In Iraq, of course.
More and more cars stolen in Norway are turning up in Iraq, with some of them being used by suicide bombers.
These three cars stolen in Norway were found in northern Iraq. They were photographed at the Turkish border, waiting to get sent back to Norway.
The car thefts in Norway are thus being linked to terrorist activity and the financing of terrorism.
Car thefts have often been carried out by criminals who later use them in armed robberies, the drug trade or for sale in developing countries. Investigators are now tracking them to the Middle East, where sometimes their license plates are merely covered over by local plates.
Many of the cars carry large loans, meaning their theft amounts to a swindle against the lender financing them or the car's insurance company. Nearly 60 stolen cars worth as much as NOK 20 million are believed to have been sent to northern Iraq via Syria and Turkey as early as 2004.
Geir Skjelstad, whose company Hera AS works for an automobile finance company, claims some of the cars were then smuggled into southern Iraq. "The information we're getting is that they are used in suicide bombings or in other terrorist operations," he told newspaper Aftenposten over the weekend.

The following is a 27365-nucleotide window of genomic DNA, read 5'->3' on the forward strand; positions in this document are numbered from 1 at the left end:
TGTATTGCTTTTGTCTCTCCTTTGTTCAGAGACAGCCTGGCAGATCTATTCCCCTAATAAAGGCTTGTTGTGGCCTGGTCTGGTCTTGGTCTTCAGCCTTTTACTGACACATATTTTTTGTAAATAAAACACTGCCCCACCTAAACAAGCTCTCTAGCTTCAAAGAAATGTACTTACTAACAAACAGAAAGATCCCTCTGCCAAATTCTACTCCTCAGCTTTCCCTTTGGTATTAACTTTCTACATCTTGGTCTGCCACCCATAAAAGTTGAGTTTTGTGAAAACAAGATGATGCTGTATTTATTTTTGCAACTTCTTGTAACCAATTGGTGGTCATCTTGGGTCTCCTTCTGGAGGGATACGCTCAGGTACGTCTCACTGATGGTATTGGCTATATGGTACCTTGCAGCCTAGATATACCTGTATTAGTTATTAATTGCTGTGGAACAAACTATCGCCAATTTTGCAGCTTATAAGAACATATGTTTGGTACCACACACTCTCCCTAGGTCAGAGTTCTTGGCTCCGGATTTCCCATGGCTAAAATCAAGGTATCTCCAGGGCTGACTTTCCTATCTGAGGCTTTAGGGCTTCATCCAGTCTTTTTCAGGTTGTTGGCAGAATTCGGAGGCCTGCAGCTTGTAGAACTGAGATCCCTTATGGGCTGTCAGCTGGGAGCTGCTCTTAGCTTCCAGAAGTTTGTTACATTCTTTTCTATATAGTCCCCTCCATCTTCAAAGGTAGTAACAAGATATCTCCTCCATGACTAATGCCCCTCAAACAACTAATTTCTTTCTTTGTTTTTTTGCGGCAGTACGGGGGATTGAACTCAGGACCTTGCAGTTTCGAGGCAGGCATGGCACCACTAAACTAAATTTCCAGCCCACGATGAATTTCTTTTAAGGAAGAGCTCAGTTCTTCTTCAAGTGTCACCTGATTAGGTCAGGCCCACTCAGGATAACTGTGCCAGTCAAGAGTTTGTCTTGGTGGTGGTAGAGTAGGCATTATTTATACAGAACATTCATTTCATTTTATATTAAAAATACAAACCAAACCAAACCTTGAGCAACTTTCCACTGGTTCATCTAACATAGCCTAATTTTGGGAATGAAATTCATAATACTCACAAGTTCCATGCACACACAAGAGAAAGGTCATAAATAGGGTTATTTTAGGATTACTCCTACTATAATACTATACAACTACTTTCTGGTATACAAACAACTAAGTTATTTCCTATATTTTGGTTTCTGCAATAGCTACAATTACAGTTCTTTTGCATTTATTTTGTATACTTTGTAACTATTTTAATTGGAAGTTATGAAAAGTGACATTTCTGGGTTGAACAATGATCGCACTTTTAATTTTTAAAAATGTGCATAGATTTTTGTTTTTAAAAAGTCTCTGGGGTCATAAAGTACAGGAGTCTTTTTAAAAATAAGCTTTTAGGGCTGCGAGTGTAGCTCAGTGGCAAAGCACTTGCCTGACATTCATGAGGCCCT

Skjelstad's job, though, is to track the actual asset and try to recover it. All additional investigations are a job for the police.
Norway's special police unit handling economic crime (Økokrim) is working with Norwegian intelligence forces to track the criminal organizations that finance terrorism with assets stolen in Norway, reports Aftenposten.
Police officials won't comment on Skjelstad's specific cases, but confirms that terrorist activity is being investigated in connection with organized crime believed to be behind armed robbery, the weapons trade and narcotics trafficking.
"Norway, as an open democracy, is a country that can be used for activities within terrorism," said Trond Hugubakken of the intelligence unit PST (Politiets Sikkerhetstjeneste). "We don't see that terrorism is isolated from other crimes."
Around 10,000 cars are stolen in Norway every year, but only about one in five are ever recovered. The rest of the cases are left unresolved, meaning huge payouts for the insurance companies.
Source: Aftenposten (English)